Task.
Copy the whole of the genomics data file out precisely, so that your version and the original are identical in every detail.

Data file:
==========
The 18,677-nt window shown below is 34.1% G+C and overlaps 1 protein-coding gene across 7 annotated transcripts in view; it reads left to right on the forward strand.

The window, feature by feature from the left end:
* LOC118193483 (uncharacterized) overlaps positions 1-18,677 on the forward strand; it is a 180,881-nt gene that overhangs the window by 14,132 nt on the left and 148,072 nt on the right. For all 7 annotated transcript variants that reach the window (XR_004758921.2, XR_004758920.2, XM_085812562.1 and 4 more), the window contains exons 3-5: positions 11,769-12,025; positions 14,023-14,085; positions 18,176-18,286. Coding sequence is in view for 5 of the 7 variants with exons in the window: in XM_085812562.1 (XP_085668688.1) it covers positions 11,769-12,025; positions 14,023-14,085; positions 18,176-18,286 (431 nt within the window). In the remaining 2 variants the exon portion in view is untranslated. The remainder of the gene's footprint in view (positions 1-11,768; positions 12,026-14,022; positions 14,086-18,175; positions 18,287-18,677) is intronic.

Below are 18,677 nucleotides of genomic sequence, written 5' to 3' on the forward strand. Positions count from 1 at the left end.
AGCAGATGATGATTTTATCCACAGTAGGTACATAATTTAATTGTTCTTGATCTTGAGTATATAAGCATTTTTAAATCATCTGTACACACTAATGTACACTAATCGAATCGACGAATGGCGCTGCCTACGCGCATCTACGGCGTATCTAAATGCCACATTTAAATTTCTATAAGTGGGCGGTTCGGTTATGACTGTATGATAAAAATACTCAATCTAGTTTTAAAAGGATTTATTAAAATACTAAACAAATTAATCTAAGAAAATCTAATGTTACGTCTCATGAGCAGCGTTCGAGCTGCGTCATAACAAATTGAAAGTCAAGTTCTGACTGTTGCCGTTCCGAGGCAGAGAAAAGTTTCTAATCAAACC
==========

The 18,677-nt window shown below is 34.1% G+C and overlaps 1 protein-coding gene across 7 annotated transcripts in view; it reads left to right on the forward strand.

The window, feature by feature from the left end:
* LOC118193483 (uncharacterized) overlaps positions 1-18,677 on the forward strand; it is a 180,881-nt gene that overhangs the window by 14,132 nt on the left and 148,072 nt on the right. For all 7 annotated transcript variants that reach the window (XR_004758921.2, XR_004758920.2, XM_085812562.1 and 4 more), the window contains exons 3-5: positions 11,769-12,025; positions 14,023-14,085; positions 18,176-18,286. Coding sequence is in view for 5 of the 7 variants with exons in the window: in XM_085812562.1 (XP_085668688.1) it covers positions 11,769-12,025; positions 14,023-14,085; positions 18,176-18,286 (431 nt within the window). In the remaining 2 variants the exon portion in view is untranslated. The remainder of the gene's footprint in view (positions 1-11,768; positions 12,026-14,022; positions 14,086-18,175; positions 18,287-18,677) is intronic.

Below are 18,677 nucleotides of genomic sequence, written 5' to 3' on the forward strand. Positions count from 1 at the left end.
AGCAGATGATGATTTTATCCACAGTAGGTACATAATTTAATTGTTCTTGATCTTGAGTATATAAGCATTTTTAAATCATCTGTACACACTAATGTACACTAATCGAATCGACGAATGGCGCTGCCTACGCGCATCTACGGCGTATCTAAATGCCACATTTAAATTTCTATAAGTGGGCGGTTCGGTTATGACTGTATGATAAAAATACTCAATCTAGTTTTAAAAGGATTTATTAAAATACTAAACAAATTAATCTAAGAAAATCTAATGTTACGTCTCATGAGCAGCGTTCGAGCTGCGTCATAACAAATTGAAAGTCAAGTTCTGACTGTTGCCGTTCCGAGGCAGAGAAAAGTTTCTAATCAAACC